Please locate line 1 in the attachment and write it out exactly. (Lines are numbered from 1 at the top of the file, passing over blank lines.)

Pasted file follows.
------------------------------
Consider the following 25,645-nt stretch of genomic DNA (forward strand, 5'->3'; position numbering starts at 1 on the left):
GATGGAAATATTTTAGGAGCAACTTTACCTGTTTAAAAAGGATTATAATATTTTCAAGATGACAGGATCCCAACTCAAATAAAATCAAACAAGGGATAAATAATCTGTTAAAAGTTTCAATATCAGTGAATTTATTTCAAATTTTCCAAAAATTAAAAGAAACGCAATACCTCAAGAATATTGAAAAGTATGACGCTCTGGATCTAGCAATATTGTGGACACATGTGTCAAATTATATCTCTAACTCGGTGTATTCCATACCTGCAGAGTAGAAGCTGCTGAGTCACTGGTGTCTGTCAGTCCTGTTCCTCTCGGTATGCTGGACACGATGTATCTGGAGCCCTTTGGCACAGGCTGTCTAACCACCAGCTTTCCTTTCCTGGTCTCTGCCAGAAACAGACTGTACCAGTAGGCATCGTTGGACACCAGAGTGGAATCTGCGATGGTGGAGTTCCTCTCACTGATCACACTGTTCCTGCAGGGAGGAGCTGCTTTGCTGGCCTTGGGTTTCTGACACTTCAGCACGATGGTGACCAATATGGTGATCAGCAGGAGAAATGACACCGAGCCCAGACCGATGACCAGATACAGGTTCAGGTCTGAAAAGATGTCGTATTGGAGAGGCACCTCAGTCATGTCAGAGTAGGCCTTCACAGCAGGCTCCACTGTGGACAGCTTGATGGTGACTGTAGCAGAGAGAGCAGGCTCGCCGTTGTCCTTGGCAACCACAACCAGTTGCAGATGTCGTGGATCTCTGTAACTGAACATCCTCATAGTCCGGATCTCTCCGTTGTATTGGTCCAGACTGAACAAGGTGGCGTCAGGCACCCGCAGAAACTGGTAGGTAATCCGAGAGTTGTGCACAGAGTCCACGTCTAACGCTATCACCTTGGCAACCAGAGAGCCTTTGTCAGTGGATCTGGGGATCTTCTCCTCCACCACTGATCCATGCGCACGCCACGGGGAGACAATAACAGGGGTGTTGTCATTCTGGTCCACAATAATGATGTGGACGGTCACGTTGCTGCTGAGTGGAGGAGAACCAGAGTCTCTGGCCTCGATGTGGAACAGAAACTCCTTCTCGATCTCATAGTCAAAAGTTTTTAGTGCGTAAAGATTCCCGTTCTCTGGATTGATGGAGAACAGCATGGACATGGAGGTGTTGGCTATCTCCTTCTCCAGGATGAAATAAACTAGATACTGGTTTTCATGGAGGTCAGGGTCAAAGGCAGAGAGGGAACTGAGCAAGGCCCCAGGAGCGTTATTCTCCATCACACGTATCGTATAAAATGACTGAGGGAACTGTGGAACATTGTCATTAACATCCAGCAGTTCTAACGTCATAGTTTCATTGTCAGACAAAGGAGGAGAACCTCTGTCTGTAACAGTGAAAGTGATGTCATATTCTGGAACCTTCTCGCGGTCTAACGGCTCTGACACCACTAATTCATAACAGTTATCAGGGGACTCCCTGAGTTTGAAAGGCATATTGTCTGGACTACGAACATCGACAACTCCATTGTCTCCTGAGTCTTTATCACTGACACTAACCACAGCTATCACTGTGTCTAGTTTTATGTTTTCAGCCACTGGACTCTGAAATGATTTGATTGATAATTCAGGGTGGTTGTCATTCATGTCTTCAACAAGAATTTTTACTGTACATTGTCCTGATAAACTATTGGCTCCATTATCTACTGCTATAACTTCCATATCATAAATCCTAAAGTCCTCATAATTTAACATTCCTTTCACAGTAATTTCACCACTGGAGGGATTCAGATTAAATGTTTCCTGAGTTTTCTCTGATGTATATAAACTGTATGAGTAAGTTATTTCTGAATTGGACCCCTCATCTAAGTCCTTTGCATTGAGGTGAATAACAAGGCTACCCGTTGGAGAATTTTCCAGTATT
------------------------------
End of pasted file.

Consider the following 25,645-nt stretch of genomic DNA (forward strand, 5'->3'; position numbering starts at 1 on the left):